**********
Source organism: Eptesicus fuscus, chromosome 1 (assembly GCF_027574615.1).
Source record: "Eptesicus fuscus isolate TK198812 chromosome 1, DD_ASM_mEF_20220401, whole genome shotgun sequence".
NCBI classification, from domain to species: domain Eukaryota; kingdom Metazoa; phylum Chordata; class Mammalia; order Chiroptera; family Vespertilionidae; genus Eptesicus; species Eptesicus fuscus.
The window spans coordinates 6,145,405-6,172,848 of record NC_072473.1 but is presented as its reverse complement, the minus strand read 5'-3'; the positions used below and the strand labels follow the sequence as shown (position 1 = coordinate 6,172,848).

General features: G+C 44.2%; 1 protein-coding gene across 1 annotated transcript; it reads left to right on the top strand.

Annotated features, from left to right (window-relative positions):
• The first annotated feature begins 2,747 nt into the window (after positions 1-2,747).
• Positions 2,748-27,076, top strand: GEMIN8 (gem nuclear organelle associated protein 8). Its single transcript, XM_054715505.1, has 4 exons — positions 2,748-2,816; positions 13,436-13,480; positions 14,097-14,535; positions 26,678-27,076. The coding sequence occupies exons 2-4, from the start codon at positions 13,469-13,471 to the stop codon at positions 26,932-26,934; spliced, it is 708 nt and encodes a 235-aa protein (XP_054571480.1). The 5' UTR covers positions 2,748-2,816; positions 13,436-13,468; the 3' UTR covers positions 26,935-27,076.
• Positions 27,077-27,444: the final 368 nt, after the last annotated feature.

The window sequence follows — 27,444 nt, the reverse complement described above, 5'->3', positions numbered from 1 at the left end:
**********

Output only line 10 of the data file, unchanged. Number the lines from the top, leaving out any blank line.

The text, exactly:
The window sequence follows — 27,444 nt, the reverse complement described above, 5'->3', positions numbered from 1 at the left end: